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Publication numberUS3333304 A
Publication typeGrant
Publication date1 Aug 1967
Filing date24 Aug 1965
Priority date24 Aug 1965
Publication numberUS 3333304 A, US 3333304A, US-A-3333304, US3333304 A, US3333304A
InventorsDaddona Jr Domenic J
Original AssigneeScovill Manufacturing Co
Export CitationBiBTeX, EndNote, RefMan
External Links: USPTO, USPTO Assignment, Espacenet
Lacing device
US 3333304 A
Abstract  available in
Images(1)
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Claims  available in
Description  (OCR text may contain errors)

g- 1967 D. J. DADDONA, JR

LACING DEVICE Filed Aug- 24, 1965 United States Patent 3,333,304 LACING DEVICE Domenic J. Daddona, Jr., Waterbury, Conn., assignor to Scovill Manufacturing Company, Waterbury, Conn., a corporation of Connecticut Filed Aug. 24, 1965, Ser. No. 482,046 3 Claims. (Cl. 24-145) ABSTRACT OF THE DISCLOSURE An improved one-piece metal lacing device for boots or shoes can be machine-fed and secured by a self-piercing rivet. It consists of a lace-receiving loop with a base and cover tab extending from the loop. The base has a hole for the rivet and the cover tab has an outwardly domed portion overlying the hole and against which the rivet is upset. The base has ribs which extend from the loop beyond the center line of the rivet hole so as to bite firmly into the boot material to prevent twisting of the eyelet.

This invention is an improvement in lacing devices of the type adapted to be applied to the front opening of a boot or shoe and in which the lace can slide freely. Such devices have the advantage over the common lacing eyelets in that the front opening of the boot or shoe can be quickly expanded to permit removal from or application to the foot, and is quickly contracted to secure the boot on the foot.

Another advantage is that the lacing does not bear di rectly against the wearers foot or hose.

One of the objects of this invention is to provide such a device which can be machine-fed and located on the front face of the boot material, and mechanically secured by a rivet penetrating through the boot material, such rivet being preferably self-piercing.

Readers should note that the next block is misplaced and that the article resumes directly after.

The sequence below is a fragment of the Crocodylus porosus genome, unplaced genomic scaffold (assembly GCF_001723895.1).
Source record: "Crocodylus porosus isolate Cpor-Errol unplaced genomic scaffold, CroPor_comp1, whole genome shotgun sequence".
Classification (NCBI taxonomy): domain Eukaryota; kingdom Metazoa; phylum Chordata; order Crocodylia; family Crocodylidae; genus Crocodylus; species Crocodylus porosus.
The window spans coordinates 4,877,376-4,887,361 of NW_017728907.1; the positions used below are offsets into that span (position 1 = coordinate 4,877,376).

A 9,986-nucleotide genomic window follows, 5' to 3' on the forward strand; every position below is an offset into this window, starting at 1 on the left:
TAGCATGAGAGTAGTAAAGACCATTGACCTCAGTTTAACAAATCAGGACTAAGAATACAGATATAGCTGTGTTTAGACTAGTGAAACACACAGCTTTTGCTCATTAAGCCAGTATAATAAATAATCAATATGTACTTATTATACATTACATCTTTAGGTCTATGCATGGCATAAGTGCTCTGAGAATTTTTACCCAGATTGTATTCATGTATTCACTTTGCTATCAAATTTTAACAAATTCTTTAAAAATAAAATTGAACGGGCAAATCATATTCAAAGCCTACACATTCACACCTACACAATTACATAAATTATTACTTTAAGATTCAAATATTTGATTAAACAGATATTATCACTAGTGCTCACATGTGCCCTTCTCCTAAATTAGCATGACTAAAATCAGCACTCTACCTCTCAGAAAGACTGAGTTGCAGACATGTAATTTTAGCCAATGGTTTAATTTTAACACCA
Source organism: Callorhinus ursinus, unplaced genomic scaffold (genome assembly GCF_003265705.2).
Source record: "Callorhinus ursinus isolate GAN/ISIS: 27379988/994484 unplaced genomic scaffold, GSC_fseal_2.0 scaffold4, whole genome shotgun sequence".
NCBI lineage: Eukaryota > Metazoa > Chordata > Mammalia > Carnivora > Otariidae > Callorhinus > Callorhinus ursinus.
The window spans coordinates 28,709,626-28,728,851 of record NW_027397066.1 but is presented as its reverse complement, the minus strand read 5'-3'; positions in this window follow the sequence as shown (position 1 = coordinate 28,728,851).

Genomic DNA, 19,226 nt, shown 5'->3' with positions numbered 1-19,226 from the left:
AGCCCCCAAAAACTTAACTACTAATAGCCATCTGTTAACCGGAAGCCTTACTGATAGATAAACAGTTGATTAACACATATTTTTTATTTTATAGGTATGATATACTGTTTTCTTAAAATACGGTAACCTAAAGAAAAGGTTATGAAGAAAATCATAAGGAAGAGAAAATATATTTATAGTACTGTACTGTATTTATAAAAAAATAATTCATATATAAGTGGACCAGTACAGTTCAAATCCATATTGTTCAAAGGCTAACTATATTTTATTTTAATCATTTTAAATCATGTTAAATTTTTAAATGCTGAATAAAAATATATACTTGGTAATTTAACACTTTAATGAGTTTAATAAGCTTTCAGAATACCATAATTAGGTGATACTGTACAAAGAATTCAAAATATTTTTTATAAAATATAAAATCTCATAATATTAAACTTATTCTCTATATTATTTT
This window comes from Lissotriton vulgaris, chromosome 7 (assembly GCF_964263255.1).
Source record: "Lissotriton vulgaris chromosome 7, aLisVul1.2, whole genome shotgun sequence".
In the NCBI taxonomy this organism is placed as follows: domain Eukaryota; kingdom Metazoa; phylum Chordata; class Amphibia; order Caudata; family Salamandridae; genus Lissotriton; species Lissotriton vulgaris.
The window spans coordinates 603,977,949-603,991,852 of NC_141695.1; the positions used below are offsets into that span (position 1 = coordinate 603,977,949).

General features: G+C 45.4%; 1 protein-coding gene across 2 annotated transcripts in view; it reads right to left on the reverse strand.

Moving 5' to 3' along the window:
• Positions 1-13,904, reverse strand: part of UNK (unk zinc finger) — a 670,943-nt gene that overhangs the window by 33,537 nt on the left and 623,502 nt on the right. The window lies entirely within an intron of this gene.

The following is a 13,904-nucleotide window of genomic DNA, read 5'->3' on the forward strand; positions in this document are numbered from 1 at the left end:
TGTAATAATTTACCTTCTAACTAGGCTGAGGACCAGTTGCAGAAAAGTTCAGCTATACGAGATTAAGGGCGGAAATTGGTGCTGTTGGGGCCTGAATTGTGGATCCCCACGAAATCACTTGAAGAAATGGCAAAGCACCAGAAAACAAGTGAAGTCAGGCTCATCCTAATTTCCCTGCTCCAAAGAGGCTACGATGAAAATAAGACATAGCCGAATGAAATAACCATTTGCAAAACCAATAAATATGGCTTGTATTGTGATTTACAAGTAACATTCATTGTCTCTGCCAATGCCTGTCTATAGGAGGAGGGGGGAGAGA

Another object is to provide a cover tab or extension shaped to form or upset the rivet, and at the same time, conceal the upset end of the rivet in the finished product.

A further object is to provide improved means for resisting twisting of the lacing device about the rivet.

Other objects and advantages will hereinafter more fully appear.

In the accompanying drawing, I have shown for purposes of illustration, one embodiment which the invention may assume in practice. In the drawing:

FIG 1 indicates a portion of a shoe or boot equipped with my improved lacing device;

FIG. 2 is a perspective view of one of the sheet metal eyelets attached to the front of the boot;

FIG. 3 is a cross-section showing how the sheet metal eyelet is secured to the boot material;

FIG. 4 is a front or plan view;

FIG. 5 is a side view;

FIG. 6 is a bottom or inside plan view; and

FIG. 7 is a cross-section on line 7-7 of FIG. 3.

As seen in FIG. 1, there is indicated a shoe or boot having a front opening 8 bordered by the sides 9 and 10 of the boot material. The lacing eyelets, generally designated 11, are secured at the desired spaced intervals to the sides 9 and 10 and are drawn together by the lacing 12.

The eyelet 11 consists of a single piece of sheet material reversely bent to form the opening loop or eye 13, a straight base portion 14 extending from the inner side of the loop, and a cover tab 15 extending from the outer portion of the loop 13 into overlying and contacting relation with the base 14.

The base 14 has a rivet-receiving hole 16 and the cover tab 15 has an outwardly formed dome 17 to receive and conceal the upset head 18 of a rivet 19. Such a rivet may have a head 20 hearing against the inner surface of the boot material. The rivet is preferably of the self-piercing type and the dome 17 serves as an anvil in the riveting operation.

The loop or eye 13 has its inner corners rounded to prevent excessive wear of the lace with the result that the side edges of this loop are flared to form ribs 21 and 22.

Preferably, as a continuation of these ribs, the side edges of the base 14 also have the inwardly projecting ribs 23 and 24 which tend to bite into the boot material as best seen in FIG. 7, such ribs extending from the loop 13 beyond the center line of the hole 16 to prevent twisting of the eyelet relative to the boot material. While these ribs 23 and 24 may be formed simultaneously with ribs 21 and 22, they do not project necessarily to the same extent required to form the edges of the loop 13 with the desired rounded contour.